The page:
I was recently asked to present at a conference on the topic of personalization. The title of the presentation was “Personalisation what’s in it for me?” When I saw that title my first reaction was…
What’s in it for the Customer?
With 269 billion emails being sent daily it’s so, so easy for your message to get lost in the sea of communications. Like a lighthouse, your message always needs to shine and stand out.
As marketers, everything we do should be focused on its effect on the end customer. We want them to interact with us when reading a newsletter, visiting a website or purchasing from us. So we need to make sure that how, when and what we are communicating is correct for them–it captures their attention and makes them feel valued.
While each individual person is unique, customers as a (large) group will share common characteristics and will have similar buying habits. But just because content works well for one customer, it doesn’t mean it works well for all. A customer wants to feel understood and valued. Try to get them to say “how nice, they thought of me” after seeing a message you have sent them.
We have all seen that ourselves, we order from a website and the next offer/content we receive has no relationship to any previous purchase or interest expressed; we feel misunderstood and neglected so delete the contact email whilst harboring some residual irritation about the site.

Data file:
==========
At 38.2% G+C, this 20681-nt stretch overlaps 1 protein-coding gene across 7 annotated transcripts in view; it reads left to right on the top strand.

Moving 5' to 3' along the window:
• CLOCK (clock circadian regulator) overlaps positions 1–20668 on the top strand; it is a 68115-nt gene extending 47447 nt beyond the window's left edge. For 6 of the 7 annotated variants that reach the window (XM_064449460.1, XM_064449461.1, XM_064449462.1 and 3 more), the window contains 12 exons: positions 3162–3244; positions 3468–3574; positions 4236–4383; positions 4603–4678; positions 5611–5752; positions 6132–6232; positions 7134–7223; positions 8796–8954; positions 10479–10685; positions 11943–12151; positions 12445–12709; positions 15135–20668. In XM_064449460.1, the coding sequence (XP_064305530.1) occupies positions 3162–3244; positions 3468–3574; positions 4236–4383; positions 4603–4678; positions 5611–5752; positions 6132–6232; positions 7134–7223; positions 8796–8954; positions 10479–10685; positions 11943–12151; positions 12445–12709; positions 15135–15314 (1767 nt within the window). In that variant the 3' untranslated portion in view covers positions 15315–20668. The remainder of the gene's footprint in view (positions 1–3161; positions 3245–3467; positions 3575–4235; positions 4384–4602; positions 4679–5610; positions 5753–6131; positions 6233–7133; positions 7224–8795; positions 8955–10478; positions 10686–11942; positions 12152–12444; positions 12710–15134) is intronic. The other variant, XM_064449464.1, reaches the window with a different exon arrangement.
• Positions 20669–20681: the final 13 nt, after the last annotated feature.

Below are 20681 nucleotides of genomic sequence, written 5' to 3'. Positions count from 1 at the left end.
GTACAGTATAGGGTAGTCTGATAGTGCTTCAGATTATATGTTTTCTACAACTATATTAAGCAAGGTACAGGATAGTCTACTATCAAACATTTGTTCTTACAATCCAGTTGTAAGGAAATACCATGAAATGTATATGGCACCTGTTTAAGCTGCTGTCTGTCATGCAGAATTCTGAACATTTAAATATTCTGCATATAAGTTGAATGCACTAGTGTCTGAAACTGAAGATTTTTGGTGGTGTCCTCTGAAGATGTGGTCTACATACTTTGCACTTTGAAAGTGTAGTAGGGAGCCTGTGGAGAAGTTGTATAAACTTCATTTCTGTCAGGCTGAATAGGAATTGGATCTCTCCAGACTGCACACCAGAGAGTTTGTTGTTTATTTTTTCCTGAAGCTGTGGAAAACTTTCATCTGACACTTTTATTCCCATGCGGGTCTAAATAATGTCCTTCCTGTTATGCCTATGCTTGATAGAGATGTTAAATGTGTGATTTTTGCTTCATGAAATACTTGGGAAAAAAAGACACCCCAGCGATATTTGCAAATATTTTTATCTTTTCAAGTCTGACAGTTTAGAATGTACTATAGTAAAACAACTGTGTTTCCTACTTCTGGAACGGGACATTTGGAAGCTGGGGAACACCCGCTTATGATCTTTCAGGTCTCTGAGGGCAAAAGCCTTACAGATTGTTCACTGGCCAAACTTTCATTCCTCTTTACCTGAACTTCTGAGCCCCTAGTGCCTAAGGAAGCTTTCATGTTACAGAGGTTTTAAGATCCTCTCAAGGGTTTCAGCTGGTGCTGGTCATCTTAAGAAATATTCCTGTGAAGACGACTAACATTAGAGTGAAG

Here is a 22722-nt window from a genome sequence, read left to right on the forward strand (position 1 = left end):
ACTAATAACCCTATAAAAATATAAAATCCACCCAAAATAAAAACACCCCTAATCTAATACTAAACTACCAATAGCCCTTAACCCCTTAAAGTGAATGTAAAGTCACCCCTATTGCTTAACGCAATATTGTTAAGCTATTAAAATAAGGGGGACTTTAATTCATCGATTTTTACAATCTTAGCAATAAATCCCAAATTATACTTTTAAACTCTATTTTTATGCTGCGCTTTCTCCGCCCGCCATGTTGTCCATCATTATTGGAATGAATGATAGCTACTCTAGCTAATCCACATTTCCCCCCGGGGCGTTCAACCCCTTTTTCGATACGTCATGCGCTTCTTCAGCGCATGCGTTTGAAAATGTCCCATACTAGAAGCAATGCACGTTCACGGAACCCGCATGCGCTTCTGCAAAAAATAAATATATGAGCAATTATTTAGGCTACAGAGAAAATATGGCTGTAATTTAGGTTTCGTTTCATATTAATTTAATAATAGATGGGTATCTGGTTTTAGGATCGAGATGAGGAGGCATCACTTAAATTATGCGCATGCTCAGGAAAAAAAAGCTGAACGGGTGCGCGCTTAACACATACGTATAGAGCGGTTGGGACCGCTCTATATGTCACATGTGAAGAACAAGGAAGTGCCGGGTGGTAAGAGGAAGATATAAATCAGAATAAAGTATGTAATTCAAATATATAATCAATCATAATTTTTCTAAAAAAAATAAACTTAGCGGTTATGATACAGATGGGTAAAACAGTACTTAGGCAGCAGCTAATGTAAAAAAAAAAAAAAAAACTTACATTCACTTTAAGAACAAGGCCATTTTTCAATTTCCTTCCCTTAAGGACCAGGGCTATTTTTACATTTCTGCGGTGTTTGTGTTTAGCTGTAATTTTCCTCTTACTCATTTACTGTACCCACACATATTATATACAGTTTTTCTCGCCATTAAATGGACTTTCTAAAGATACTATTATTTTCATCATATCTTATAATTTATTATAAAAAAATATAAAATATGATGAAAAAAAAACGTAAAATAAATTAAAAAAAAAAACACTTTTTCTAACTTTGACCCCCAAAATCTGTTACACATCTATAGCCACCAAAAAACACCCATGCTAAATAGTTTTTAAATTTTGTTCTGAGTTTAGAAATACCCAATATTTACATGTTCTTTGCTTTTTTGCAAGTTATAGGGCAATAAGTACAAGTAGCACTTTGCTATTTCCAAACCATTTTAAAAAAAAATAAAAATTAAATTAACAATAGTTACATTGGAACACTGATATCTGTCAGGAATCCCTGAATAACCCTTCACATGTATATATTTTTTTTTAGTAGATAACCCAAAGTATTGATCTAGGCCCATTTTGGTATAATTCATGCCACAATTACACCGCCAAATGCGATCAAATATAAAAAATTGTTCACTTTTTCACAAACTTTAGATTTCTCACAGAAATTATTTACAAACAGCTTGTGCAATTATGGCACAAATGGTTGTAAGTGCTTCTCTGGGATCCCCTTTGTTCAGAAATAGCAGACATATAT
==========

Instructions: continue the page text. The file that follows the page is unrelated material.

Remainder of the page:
It doesn’t just stop at name
Now, everyone expects to be greeted with their name in emails, as a minimum; with so many possible data points which can be tailored, why not test others to find what works best for your customer? Here are a few examples:
Use your imagination! If you can dream about it, you can personalize on it!
Going too far
Customers know that data is continually captured about them; be that personal data, activity data, etc. but being presented with too much data can be scary and feel a little like being stalked. For example, you send an email to customers who have visited your store for the first time to ask for their feedback; an email simply asking “how was your experience of your visit?” is less threatening compared to “you visited store X at 10 am on Tuesday”.
Just because you have the data doesn’t mean it is right to use it.
What’s in it for me?
Now back to the main question,
From analyzing inbox activity, Return Path has seen that personalized emails are more likely to be recovered from the spam/junk folder and put back into the inbox by the recipient.
A 2016 DMA report stated that over 80 percent of consumers find more than half the emails they receive not relevant, by personalizing you are standing out from the crowd.
These days many mailbox providers use engagement as one metric for reputation and delivery. If a customer is opening or clicking emails it will help improve your standing with the mailbox provider, but if they are deleting without reading or ignoring your emails, that won’t count positively towards you. So having engaging content can help with inbox placement and increase the likelihood of customers seeing and engaging with your emails.
So, do some testing on personalized content. You might find there is more in it for you than you first thought. Here is a Return Path guide on A/B testing to get you started.